Coin use in the rural settlements of the Roman Pannonia
The studies of the coin use and coin circulation have been generally focused on army camps and towns. It is understandable because numbers of coins came to light at such sites. The larger part of the popu-lation lived outside the towns or camps and so the intensity of coin use outside towns can be a clear indicator of the degree of monetization of the Roman society. What kind of possibility we have in order to analyse the coin use in the Pannonian countryside. The present study focuses two examples: the villa in Baláca and the vicus Teuto (Budaörs) in vicinity of Aquincum.
15:55–16:15 Dagmara Król (University of Wroclaw)
Case studies for the transfer of Roman jewellery to Eastern Europe throughout Antiquity
The Roman Empire extended from the south to the north and from the west to the east of Europe. It had a huge influence on the population living within its borders and on neighbouring tribes. Goods from the Empire were treated as luxury goods and were transferred over the Eastern border as arti-facts of high regard. One of the desirable luxury goods was jewellery. Roman ornaments have been found in many sites in present countries of the Central-East of Europe. The amount and types of dis-covered items are indicative of the relationships existing between the local populations and the Em-pire. The Author will present examples of ornaments found in the Central-Eastern part of Europe and
she will try to compare finds from the territories of Poland, Czech Republic etc., drawing conclusions about contacts between local communities and the Empire.
16:20–16:40 Anna Haralambieva (Archaeological Museum of Varna)
Fibulae – Items of local workshops in the Lower Danube provinces in the 1st–3rd centuries AD
Until recently the archaeological data for the production of such items came from Colonia Flavia Siscia in the province of Panonia (now in Croatia), Brigetio in the same province (now in Hungary), from Di-ana, province of Dardania (now in Serbia), from Municipium Claudium Virinum, province of Noricum (now Austria), from Brigantium in the province of Raecia (now Bregenz in Austria) etc. The evidence of the production of highly profiled fibulae of the types IV 68, 69,73, 82 according to Almgren in the prov-ince of Moesia Inferior comes from single finds discovered with metal detectors. Unfinished or dis-carded brooches―varieties of the type A236 and fibula, a discarded item of the type of highly-profiled fibulae from group IV according to Almgren―ware bought for Varna Museum. The next find is from the Roman town on the Danube, called Raciaria, now Archar, district Vidin. It is a bow brooch with a head plate, dated towards the end of the 3rd century AD. It is cast left unfinished. I consider those the finds as the first data attesting local production of those widespread accessories of the ancient cos-tume found in the Roman provinces of Moesia Superior and Inferior. The fact that they are single finds makes it difficult to establish the location of the centres of their production. Further archaeological research could elucidate many of the questions left without answer at present. Single finds, although not an exhaustive evidence, could attest local production of fibulae.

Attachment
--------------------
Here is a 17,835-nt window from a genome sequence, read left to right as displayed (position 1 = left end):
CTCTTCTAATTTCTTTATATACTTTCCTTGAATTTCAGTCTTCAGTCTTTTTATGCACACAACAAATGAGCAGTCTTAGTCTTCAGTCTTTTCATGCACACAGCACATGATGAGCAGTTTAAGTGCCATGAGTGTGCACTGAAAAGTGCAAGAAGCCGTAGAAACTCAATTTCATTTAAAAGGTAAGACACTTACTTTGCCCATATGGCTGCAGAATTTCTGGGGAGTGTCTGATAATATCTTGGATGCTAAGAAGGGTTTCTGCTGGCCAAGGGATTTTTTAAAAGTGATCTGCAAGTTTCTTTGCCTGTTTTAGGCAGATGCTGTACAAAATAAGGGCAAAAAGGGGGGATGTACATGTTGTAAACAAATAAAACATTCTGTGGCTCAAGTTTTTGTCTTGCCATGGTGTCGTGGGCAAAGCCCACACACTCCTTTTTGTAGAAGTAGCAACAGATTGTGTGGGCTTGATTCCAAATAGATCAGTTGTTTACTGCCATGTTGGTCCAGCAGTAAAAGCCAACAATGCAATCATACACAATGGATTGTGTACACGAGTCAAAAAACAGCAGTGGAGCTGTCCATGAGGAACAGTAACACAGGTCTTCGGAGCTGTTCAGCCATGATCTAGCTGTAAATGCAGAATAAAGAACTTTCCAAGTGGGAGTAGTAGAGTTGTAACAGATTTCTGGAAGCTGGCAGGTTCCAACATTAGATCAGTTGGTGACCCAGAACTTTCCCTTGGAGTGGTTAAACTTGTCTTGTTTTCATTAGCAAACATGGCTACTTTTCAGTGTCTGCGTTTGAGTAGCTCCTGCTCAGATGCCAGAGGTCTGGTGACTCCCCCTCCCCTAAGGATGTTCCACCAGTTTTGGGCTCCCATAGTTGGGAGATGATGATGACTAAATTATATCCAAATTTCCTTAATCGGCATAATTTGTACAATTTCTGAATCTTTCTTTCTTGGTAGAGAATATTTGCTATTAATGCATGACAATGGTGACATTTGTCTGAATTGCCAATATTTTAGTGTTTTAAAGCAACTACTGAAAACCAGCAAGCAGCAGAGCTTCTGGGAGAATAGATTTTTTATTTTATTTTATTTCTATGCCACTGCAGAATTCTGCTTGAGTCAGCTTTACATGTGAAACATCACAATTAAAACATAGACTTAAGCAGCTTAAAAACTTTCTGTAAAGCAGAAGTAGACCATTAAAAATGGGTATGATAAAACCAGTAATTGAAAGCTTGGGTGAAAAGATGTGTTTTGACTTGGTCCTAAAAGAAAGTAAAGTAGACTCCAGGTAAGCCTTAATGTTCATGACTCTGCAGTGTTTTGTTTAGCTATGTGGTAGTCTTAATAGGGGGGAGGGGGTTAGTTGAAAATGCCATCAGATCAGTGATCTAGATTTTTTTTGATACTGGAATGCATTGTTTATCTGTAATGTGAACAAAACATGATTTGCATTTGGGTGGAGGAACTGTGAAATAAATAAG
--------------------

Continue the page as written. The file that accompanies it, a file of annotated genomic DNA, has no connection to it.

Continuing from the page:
16:45–17:05 Gacsal Dóra (University of Debrecen)
From slaves to free persons – Role of slaves in “saving” the Roman state
My presentation introduces a deeper look inside the Roman slave-society in a point of view which was poorly discussed yet. I would like to present few stories, events which show slaves who were not the cause of conflicts but they became the solution of the confrontation between the Roman state and their owner – opposite those stories of murders and revolts. Through my presentation I would like to apply typology while unfolding those features of stories. Furthermore in the light of this I wish to trans-form the bipolar relationship between slave and master to a three-pole view involving the state. Thus, presenting slaves who were not suffering their position, but played an active role in the conflicts of the Roman society.